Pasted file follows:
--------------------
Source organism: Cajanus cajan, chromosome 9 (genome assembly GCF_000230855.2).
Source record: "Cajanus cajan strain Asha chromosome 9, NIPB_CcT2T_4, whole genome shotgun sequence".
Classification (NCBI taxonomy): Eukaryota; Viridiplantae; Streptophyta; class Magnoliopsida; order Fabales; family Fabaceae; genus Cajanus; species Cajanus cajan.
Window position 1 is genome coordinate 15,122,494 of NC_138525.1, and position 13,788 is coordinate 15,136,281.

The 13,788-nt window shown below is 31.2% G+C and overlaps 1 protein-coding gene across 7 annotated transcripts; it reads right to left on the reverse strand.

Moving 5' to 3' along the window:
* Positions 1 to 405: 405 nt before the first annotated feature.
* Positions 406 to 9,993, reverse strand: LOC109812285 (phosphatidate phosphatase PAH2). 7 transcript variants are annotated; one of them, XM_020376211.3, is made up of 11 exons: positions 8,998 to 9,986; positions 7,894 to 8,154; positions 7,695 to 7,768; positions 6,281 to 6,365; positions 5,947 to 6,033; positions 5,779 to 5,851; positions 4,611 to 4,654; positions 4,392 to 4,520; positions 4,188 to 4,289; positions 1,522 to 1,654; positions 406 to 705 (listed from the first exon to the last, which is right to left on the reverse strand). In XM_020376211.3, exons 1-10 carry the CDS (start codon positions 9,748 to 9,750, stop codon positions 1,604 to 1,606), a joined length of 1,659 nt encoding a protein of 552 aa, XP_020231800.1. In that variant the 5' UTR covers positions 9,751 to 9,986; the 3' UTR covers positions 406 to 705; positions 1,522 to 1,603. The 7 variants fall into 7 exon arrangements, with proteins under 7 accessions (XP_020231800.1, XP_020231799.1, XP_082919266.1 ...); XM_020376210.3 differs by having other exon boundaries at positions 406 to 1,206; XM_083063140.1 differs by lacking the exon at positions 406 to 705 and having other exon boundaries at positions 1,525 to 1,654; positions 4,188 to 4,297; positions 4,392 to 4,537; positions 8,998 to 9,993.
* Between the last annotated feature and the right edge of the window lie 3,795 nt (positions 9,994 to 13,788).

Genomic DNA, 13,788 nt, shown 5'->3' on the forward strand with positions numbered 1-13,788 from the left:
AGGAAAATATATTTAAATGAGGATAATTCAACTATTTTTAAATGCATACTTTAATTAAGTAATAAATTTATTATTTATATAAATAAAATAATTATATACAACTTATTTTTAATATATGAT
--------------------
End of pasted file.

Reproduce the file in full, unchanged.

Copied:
Source organism: Cajanus cajan, chromosome 9 (genome assembly GCF_000230855.2).
Source record: "Cajanus cajan strain Asha chromosome 9, NIPB_CcT2T_4, whole genome shotgun sequence".
Classification (NCBI taxonomy): Eukaryota; Viridiplantae; Streptophyta; class Magnoliopsida; order Fabales; family Fabaceae; genus Cajanus; species Cajanus cajan.
Window position 1 is genome coordinate 15,122,494 of NC_138525.1, and position 13,788 is coordinate 15,136,281.

The 13,788-nt window shown below is 31.2% G+C and overlaps 1 protein-coding gene across 7 annotated transcripts; it reads right to left on the reverse strand.

Moving 5' to 3' along the window:
* Positions 1 to 405: 405 nt before the first annotated feature.
* Positions 406 to 9,993, reverse strand: LOC109812285 (phosphatidate phosphatase PAH2). 7 transcript variants are annotated; one of them, XM_020376211.3, is made up of 11 exons: positions 8,998 to 9,986; positions 7,894 to 8,154; positions 7,695 to 7,768; positions 6,281 to 6,365; positions 5,947 to 6,033; positions 5,779 to 5,851; positions 4,611 to 4,654; positions 4,392 to 4,520; positions 4,188 to 4,289; positions 1,522 to 1,654; positions 406 to 705 (listed from the first exon to the last, which is right to left on the reverse strand). In XM_020376211.3, exons 1-10 carry the CDS (start codon positions 9,748 to 9,750, stop codon positions 1,604 to 1,606), a joined length of 1,659 nt encoding a protein of 552 aa, XP_020231800.1. In that variant the 5' UTR covers positions 9,751 to 9,986; the 3' UTR covers positions 406 to 705; positions 1,522 to 1,603. The 7 variants fall into 7 exon arrangements, with proteins under 7 accessions (XP_020231800.1, XP_020231799.1, XP_082919266.1 ...); XM_020376210.3 differs by having other exon boundaries at positions 406 to 1,206; XM_083063140.1 differs by lacking the exon at positions 406 to 705 and having other exon boundaries at positions 1,525 to 1,654; positions 4,188 to 4,297; positions 4,392 to 4,537; positions 8,998 to 9,993.
* Between the last annotated feature and the right edge of the window lie 3,795 nt (positions 9,994 to 13,788).

Genomic DNA, 13,788 nt, shown 5'->3' on the forward strand with positions numbered 1-13,788 from the left:
AGGAAAATATATTTAAATGAGGATAATTCAACTATTTTTAAATGCATACTTTAATTAAGTAATAAATTTATTATTTATATAAATAAAATAATTATATACAACTTATTTTTAATATATGAT